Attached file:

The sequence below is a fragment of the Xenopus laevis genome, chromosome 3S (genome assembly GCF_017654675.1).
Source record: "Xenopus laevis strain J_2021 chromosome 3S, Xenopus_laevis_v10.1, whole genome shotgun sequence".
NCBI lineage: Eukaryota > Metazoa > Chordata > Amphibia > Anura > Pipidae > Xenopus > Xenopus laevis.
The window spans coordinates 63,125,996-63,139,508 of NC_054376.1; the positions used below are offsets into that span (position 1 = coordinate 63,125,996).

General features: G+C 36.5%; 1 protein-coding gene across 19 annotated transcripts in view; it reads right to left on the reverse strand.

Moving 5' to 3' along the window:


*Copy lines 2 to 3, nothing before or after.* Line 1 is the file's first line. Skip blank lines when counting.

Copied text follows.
Source record: "Xenopus laevis strain J_2021 chromosome 3S, Xenopus_laevis_v10.1, whole genome shotgun sequence".
NCBI lineage: Eukaryota > Metazoa > Chordata > Amphibia > Anura > Pipidae > Xenopus > Xenopus laevis.